Every year thousands of women make their way to the holy Indian city of Vrindavan to join the community of widows who spend their days in the temples, worshipping their god Krishna, and preparing for death. Hindus believe in the cycle of reincarnation called ‘samsara’, from which they may be finally released into a higher state, at one with the universal spirit, which is called ‘moksha’.
Fazal Sheikh made his first trip to Vrindavan in 2003, and over the next three years, he became accepted by the widows, who agreed to sit for their portraits and talked to him about their lives.
Their stories revealed how powerless some of the women had been under the strictures of traditional Hindu law. They were victims of enforced marriage, physical violence, sexual abuse, and neglect. Some had been evicted from the family home once their children were married. Others had left of their own accord. As Fazal Sheikh discovered, what the women find in Vrindavan is not just religious solace, but in the sisterhood of other widows they find companionship and support.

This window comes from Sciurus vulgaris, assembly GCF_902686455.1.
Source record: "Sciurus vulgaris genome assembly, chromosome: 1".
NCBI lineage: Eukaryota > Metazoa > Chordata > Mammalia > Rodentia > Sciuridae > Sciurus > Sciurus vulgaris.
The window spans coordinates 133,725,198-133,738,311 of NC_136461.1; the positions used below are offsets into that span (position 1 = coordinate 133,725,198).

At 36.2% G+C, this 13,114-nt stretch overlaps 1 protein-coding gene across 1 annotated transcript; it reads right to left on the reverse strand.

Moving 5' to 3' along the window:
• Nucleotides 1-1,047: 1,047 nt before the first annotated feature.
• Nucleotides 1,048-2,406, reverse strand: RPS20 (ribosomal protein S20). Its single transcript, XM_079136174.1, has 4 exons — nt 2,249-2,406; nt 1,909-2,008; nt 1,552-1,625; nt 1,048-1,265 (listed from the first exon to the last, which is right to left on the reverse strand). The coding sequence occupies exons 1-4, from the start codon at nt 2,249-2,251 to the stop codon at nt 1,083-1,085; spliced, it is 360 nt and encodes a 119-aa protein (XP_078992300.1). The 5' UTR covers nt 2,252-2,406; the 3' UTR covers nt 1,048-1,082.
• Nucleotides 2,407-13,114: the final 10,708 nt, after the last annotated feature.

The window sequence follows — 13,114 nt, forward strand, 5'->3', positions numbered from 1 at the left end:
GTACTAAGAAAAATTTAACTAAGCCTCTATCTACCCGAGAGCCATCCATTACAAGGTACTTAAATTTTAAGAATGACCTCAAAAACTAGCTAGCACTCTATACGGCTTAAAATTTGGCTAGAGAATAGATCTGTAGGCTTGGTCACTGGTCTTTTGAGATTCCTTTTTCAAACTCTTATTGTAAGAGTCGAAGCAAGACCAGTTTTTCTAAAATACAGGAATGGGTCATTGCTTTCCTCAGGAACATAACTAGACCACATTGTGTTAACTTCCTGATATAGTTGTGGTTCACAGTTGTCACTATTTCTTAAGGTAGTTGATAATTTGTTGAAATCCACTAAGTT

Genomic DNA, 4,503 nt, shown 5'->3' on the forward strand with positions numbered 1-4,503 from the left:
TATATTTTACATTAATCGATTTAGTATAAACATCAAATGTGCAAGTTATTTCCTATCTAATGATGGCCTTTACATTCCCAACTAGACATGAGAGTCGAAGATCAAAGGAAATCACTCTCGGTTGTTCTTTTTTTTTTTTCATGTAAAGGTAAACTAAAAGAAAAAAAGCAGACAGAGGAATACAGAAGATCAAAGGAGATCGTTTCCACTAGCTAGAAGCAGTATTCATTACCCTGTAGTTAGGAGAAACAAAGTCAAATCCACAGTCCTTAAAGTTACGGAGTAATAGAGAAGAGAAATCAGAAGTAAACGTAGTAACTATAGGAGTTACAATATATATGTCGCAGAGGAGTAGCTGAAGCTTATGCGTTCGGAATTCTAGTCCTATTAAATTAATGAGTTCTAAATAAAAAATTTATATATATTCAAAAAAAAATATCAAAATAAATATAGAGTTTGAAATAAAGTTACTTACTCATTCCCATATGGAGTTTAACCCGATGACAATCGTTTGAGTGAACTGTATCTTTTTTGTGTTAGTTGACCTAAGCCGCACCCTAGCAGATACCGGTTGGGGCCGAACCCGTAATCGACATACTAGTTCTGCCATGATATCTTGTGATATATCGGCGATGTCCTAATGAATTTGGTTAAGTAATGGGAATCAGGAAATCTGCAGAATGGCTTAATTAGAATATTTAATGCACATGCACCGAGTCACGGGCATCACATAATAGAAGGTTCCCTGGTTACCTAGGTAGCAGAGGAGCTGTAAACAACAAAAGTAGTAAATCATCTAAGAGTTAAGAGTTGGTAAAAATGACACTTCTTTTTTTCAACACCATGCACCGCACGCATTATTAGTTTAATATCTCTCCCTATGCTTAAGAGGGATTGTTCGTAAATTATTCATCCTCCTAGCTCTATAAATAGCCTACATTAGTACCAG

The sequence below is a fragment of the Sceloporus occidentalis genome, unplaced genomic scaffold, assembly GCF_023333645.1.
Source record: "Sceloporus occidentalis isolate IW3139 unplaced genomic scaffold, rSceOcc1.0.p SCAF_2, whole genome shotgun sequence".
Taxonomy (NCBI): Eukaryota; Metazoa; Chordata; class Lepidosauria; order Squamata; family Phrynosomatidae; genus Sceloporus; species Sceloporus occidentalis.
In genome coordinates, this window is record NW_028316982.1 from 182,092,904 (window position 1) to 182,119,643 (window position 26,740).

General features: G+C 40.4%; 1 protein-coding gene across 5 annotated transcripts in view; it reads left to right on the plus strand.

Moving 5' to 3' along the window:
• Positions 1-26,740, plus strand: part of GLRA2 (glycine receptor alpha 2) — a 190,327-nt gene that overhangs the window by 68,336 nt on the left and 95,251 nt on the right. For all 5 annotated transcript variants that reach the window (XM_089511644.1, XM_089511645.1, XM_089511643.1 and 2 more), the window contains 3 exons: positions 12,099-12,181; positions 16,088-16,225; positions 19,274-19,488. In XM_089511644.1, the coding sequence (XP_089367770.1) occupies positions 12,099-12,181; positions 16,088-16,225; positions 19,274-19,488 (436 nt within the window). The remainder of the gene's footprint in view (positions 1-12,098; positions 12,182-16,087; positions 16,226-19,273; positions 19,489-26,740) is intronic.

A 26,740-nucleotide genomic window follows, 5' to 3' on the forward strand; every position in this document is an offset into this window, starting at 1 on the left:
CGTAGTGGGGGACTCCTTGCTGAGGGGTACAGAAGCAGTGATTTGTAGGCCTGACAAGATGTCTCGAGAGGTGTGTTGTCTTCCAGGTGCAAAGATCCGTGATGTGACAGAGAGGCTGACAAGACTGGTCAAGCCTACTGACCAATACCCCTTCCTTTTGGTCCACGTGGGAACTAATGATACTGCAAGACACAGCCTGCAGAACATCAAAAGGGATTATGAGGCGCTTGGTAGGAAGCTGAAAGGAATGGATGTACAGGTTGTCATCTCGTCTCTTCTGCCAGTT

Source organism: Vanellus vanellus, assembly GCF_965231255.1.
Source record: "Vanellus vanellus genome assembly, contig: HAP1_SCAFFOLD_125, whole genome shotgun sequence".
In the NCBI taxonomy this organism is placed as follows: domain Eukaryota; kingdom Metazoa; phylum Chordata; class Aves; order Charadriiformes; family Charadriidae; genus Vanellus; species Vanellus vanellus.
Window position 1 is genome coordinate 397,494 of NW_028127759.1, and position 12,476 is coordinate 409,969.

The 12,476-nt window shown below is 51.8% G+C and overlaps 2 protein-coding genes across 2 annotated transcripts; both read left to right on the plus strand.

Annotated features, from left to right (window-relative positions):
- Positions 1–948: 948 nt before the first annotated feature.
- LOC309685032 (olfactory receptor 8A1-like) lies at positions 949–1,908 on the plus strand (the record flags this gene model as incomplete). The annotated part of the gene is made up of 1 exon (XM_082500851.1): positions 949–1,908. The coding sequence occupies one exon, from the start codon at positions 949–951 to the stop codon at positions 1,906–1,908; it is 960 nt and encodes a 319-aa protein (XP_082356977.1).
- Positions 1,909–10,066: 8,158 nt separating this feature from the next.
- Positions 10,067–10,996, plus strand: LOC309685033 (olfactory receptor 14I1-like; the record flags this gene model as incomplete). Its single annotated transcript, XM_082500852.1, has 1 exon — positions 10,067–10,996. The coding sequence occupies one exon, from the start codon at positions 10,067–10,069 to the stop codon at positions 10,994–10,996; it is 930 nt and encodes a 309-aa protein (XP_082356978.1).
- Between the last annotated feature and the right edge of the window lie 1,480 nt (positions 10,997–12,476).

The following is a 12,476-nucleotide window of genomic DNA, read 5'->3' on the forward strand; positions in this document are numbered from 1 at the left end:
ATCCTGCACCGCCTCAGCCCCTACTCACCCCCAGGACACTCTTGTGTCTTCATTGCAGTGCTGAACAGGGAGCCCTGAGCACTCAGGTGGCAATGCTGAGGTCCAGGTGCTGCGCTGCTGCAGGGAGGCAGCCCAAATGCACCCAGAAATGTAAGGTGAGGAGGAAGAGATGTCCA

In his portraits their faces are suffused with calm—in some cases they already seem to have reached a half-life, somewhere between this world and the next—and their religious faith, in many ways the source of their past troubles, finally brings them peace. This project was published as Moksha (Steidl 2005).Image Gallery
Steidl /International Human Rights Series
With an introduction by Fazal Sheikh
Design: Fazal Sheikh with Hanna Koller, Claas Möller
220 pp, 170 tritone plates
26.7 x 33 cm
Clothbound hardcover with dust jacket
Trilingual text insert: English / Hindi / Bengali
Publication date: September 2005
Schönste Deutsche Bücher, Germany (2006) International Henri Cartier-Bresson Grand Prize, France (2005)